As the organizers of the 2018 Winter Olympics laid out plans for where they would host different sports events, they looked to Mount Gariwang as a site for skiing. The slopes of Mount Gariwang were home to a 500-year-old forest, which was both protected by environmental laws and considered a sacred forest by some locals. The development of an Olympic-standard ski slope became the justification for the removal of tens of thousands of trees from the forest. Critics say the Olympics organizers’ promises to plant trees is falling far short of replacing the original forest, and that simply replacing trees will not restore the area’s former ecosystem anyway. Activists also contest the official narrative that Mount Gariwang was the only location that could have met the IOC’s specifications for ski slopes. The case has become one of the most clear-cut examples of local developers using the name of the Olympics to override local laws and protections. It also stands as a sharp challenge to narratives about Olympic sustainability.

Although government officials touted the benefits the Olympics would bring to local communities around sports venues, some local businesses suffered as a result of the Games. While some hotels saw a short-term increase in business, other businesses such as ski and snowboard rental shops struggled with the relative absence of regular winter tourists. Meanwhile, some 32 families were displaced when their village was removed to clear way for a resort and other amenities for tourists. The government rebuilt 14 houses for homeowners, but other villagers received relocation assistance that was not enough to build or find a new house of equal quality to their former home — nor could the compensation replace their community.

Activists contesting the Pyeongchang Olympics raised concerns about the role of the Olympics in reinforcing nationalistic attitudes, with narratives of national pride seeming to drown out the critiques about the Games’ effects on Gangwon’s relatively marginalized residents. They also pointed to Pyeongchang’s continued lack of accessibility for individuals with physical disabilities, a contrast to the official narratives surrounding the Paralympics.

The resistance

평창올림픽반대연대 (The Anti Pyeongchang Olympics Alliance) is a coalition of groups organizing around minority rights, feminist struggles, urban issues, and environmental justice. Participating groups include East Asia Ecotopia, Listen To The City, and Info Shop Cafe, among others. The coalition extends from the Gangwon Province (which contains Pyeongchang) to Seoul (which is bidding for the 2032 Olympics) and across Korea. [Twitter | Facebook | Instagram]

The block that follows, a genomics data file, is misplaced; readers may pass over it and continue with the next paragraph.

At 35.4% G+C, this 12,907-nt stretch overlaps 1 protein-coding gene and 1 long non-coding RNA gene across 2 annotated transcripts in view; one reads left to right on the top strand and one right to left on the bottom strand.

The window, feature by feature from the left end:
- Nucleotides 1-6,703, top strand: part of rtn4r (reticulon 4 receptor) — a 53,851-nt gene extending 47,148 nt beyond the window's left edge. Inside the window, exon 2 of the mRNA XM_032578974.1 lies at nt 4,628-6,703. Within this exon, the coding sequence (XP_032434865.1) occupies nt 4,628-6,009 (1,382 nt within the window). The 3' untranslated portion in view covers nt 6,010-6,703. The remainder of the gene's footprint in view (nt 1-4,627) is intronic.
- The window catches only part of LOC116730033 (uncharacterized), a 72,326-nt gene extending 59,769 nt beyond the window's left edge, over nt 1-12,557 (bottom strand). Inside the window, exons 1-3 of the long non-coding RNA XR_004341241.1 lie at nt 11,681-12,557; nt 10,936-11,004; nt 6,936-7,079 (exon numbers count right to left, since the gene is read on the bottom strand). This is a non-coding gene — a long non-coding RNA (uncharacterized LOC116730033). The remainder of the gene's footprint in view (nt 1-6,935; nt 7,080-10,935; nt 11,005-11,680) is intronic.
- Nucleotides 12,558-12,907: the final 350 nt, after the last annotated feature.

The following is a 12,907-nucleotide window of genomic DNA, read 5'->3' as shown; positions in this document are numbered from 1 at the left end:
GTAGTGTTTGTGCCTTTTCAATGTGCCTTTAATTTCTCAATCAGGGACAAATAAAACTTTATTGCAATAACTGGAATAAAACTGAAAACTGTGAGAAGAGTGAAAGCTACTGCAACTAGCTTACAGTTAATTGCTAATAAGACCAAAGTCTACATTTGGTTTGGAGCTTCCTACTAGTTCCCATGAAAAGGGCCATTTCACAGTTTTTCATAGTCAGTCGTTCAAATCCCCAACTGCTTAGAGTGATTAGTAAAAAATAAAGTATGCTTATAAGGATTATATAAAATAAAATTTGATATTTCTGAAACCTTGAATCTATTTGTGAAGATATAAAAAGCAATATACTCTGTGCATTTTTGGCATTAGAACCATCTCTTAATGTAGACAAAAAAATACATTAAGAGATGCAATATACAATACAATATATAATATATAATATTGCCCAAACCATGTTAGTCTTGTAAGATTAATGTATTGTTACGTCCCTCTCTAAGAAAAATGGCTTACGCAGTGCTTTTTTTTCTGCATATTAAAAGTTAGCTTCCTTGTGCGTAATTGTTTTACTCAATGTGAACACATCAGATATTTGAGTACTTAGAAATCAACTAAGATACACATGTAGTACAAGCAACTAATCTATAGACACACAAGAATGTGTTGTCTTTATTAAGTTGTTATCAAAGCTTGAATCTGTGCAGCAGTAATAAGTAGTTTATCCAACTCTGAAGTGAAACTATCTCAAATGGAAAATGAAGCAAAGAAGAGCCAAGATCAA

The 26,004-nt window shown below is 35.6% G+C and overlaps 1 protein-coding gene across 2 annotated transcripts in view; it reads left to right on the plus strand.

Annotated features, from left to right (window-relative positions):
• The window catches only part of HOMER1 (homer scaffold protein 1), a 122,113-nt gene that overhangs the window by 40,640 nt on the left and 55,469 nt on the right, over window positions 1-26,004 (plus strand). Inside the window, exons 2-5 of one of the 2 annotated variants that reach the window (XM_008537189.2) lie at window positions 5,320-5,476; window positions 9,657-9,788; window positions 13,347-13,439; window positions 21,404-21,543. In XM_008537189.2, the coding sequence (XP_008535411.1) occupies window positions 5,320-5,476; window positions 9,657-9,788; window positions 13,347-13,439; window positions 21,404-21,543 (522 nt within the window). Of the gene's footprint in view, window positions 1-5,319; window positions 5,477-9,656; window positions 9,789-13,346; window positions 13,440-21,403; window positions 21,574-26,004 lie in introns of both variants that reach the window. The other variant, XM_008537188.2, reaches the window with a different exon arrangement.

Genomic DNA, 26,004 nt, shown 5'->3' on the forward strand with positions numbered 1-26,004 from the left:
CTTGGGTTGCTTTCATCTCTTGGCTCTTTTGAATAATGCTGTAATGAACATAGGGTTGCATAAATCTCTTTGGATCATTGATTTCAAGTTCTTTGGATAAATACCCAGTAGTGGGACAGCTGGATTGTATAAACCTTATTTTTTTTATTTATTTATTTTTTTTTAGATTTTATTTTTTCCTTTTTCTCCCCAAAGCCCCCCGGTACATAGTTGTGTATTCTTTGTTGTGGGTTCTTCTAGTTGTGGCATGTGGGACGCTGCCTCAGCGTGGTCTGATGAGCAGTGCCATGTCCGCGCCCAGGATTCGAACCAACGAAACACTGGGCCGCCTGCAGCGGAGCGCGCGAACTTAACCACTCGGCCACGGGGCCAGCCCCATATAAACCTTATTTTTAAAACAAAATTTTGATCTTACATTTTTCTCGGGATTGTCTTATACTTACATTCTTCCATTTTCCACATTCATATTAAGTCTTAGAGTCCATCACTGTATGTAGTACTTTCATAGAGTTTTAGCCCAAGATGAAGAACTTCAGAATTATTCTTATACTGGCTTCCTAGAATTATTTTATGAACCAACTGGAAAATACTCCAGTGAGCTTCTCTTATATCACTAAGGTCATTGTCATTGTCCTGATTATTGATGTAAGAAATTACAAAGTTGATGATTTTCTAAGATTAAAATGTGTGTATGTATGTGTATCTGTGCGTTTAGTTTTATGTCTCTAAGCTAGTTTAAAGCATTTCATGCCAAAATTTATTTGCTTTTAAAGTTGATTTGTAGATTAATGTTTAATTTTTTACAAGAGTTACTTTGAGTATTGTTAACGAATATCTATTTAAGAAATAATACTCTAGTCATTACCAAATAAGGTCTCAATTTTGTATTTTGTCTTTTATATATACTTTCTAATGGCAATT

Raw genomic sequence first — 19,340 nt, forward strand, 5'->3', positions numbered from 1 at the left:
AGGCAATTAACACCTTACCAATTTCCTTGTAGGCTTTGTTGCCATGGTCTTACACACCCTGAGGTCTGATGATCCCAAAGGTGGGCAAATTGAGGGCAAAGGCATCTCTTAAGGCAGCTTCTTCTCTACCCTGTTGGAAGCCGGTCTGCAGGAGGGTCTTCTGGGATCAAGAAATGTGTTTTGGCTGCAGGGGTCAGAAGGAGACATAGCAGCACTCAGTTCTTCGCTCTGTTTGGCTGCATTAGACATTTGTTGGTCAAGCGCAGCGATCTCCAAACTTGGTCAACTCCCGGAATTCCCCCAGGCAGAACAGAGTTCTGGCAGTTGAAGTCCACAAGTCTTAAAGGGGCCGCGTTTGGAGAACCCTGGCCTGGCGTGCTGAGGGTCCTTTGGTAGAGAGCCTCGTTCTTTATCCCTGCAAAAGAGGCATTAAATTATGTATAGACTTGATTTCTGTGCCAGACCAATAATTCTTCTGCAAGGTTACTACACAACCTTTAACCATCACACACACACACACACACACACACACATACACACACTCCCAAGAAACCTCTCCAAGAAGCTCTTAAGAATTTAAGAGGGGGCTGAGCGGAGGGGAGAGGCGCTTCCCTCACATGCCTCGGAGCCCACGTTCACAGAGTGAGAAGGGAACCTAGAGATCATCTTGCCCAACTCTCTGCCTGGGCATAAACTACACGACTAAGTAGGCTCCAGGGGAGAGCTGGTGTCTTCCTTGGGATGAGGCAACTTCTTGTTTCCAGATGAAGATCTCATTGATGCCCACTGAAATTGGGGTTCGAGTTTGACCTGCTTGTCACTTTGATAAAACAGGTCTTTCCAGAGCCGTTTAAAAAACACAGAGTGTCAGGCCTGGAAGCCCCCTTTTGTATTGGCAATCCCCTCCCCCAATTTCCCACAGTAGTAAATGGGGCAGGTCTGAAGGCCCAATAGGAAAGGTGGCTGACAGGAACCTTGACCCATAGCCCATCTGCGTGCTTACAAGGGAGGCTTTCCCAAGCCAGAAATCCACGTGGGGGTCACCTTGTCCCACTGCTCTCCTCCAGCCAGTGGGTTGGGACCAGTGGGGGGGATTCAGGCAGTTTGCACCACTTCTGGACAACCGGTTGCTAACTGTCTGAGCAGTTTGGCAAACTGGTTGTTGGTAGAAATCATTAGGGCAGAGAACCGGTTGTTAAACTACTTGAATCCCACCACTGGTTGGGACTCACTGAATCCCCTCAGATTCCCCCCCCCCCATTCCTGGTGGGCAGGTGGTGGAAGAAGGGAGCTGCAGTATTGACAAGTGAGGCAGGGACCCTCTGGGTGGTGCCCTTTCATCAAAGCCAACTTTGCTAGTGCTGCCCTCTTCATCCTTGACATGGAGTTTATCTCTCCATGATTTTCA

Critical art & graphics

Pyeongchang 2018

Key resources

2018 | Hangorin no Kai | 7 Reasons Why You Should Oppose the PyeongChang Winter Olympics [Article] [English]

2018 | Benjamin Haas – The Guardian | ‘The Olympics are killing us’: ski shop owners left out in Pyeongchang cold [Article] [English]

2018 | Aamer Madhani – USA Today | When Winter Olympics arrived, an entire village had to move, and 58,000 trees came down [Article] [English]


2015 | Justin McCurry & Emma Howard – The Guardian | Olympic organisers destroy ‘sacred’ South Korean forest to create ski run [Article] [English]

Olympic Committee: Stop Ancient Forest Destruction [Petition] [English]

2014 | Rebecca Kim – GamesMonitor | They went and did it! 500-year-old primeval forest at Mount Gariwang unlawfully destroyed for 2018 Pyeongchang Winter Olympics [Article] [English]


2018 | Anti Pyeongchang Olympics Alliance | The Olympic disaster is not over [Article] [Korean] [English]


2018 | Anti Pyeongchang Olympics Alliance | Olympic torch relay event: November 20-23, Tokyo, Japan [Event schedule] [Korean] [English]

2018 | William Andrews – Throw Out Your Books | Japanese and Korean activists join together to protest the Olympics in Pyeongchang and Tokyo [Article] [English]